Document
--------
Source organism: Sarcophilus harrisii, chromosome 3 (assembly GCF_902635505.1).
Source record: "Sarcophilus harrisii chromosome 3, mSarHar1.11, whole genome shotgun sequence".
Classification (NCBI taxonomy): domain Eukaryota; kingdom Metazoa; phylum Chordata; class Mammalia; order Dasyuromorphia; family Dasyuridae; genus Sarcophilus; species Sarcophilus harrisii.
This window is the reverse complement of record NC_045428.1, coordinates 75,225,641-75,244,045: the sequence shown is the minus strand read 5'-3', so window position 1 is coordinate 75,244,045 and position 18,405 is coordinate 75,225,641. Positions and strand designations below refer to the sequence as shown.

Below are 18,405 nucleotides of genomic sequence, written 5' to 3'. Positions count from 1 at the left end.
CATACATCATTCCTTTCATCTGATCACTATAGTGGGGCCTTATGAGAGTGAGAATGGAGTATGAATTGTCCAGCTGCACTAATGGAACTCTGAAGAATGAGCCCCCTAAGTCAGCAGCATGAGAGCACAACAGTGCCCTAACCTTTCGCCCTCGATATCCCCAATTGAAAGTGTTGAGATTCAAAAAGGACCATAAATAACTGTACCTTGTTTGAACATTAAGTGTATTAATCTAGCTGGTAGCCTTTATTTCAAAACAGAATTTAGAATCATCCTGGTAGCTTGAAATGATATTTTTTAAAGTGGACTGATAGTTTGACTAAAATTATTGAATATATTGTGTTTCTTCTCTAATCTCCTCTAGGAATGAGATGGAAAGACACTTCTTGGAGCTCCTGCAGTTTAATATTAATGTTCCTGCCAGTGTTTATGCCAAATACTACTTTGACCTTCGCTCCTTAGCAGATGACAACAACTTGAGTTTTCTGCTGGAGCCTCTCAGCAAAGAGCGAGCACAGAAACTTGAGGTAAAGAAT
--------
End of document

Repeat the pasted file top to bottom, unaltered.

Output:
Source organism: Sarcophilus harrisii, chromosome 3 (assembly GCF_902635505.1).
Source record: "Sarcophilus harrisii chromosome 3, mSarHar1.11, whole genome shotgun sequence".
Classification (NCBI taxonomy): domain Eukaryota; kingdom Metazoa; phylum Chordata; class Mammalia; order Dasyuromorphia; family Dasyuridae; genus Sarcophilus; species Sarcophilus harrisii.
This window is the reverse complement of record NC_045428.1, coordinates 75,225,641-75,244,045: the sequence shown is the minus strand read 5'-3', so window position 1 is coordinate 75,244,045 and position 18,405 is coordinate 75,225,641. Positions and strand designations below refer to the sequence as shown.

Below are 18,405 nucleotides of genomic sequence, written 5' to 3'. Positions count from 1 at the left end.
CATACATCATTCCTTTCATCTGATCACTATAGTGGGGCCTTATGAGAGTGAGAATGGAGTATGAATTGTCCAGCTGCACTAATGGAACTCTGAAGAATGAGCCCCCTAAGTCAGCAGCATGAGAGCACAACAGTGCCCTAACCTTTCGCCCTCGATATCCCCAATTGAAAGTGTTGAGATTCAAAAAGGACCATAAATAACTGTACCTTGTTTGAACATTAAGTGTATTAATCTAGCTGGTAGCCTTTATTTCAAAACAGAATTTAGAATCATCCTGGTAGCTTGAAATGATATTTTTTAAAGTGGACTGATAGTTTGACTAAAATTATTGAATATATTGTGTTTCTTCTCTAATCTCCTCTAGGAATGAGATGGAAAGACACTTCTTGGAGCTCCTGCAGTTTAATATTAATGTTCCTGCCAGTGTTTATGCCAAATACTACTTTGACCTTCGCTCCTTAGCAGATGACAACAACTTGAGTTTTCTGCTGGAGCCTCTCAGCAAAGAGCGAGCACAGAAACTTGAGGTAAAGAAT